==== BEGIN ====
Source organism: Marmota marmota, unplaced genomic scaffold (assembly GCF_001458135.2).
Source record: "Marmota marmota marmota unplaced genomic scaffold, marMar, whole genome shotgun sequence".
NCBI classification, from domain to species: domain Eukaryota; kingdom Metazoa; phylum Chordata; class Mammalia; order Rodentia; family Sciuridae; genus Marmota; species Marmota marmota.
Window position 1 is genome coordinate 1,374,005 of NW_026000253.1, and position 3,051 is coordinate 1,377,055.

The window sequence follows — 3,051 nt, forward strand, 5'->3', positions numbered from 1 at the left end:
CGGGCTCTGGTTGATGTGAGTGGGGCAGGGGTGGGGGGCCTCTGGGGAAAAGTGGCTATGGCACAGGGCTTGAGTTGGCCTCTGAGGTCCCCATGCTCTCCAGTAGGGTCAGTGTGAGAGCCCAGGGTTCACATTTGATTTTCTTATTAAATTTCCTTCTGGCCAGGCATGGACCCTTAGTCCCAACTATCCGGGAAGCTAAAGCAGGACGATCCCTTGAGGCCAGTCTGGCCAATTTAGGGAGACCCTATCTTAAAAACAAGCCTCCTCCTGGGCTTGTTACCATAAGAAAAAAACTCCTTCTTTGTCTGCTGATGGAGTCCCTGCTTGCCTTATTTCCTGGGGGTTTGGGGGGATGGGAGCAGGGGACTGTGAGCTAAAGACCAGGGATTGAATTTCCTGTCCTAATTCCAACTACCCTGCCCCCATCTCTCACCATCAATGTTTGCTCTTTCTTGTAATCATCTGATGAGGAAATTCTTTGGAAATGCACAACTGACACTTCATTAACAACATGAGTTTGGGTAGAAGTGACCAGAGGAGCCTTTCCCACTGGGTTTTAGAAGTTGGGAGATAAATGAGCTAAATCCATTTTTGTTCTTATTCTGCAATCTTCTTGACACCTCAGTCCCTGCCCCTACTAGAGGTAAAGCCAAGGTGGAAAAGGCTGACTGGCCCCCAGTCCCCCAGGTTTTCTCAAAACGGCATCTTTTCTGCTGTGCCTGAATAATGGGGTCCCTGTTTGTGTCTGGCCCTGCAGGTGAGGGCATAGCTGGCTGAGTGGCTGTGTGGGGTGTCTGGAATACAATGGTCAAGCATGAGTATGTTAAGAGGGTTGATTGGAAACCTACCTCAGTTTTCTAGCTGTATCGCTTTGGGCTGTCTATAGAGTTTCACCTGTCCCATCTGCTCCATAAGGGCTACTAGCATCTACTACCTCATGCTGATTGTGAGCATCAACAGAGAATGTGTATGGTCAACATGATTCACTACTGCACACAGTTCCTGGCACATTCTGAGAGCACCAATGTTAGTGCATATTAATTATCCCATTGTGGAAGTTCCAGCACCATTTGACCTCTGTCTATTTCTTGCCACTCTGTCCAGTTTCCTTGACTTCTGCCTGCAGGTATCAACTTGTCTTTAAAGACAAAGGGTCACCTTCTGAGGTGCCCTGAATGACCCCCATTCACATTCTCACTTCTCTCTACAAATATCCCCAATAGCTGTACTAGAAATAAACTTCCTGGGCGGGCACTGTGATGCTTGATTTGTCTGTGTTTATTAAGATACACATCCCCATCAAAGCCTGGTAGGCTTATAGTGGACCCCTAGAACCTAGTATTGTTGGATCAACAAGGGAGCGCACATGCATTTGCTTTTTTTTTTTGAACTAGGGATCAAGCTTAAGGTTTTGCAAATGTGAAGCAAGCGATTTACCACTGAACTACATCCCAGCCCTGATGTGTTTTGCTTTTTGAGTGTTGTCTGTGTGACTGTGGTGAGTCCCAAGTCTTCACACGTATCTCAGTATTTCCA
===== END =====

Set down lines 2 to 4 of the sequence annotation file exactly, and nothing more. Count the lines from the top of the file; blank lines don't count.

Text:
Source record: "Marmota marmota marmota unplaced genomic scaffold, marMar, whole genome shotgun sequence".
NCBI classification, from domain to species: domain Eukaryota; kingdom Metazoa; phylum Chordata; class Mammalia; order Rodentia; family Sciuridae; genus Marmota; species Marmota marmota.
Window position 1 is genome coordinate 1,374,005 of NW_026000253.1, and position 3,051 is coordinate 1,377,055.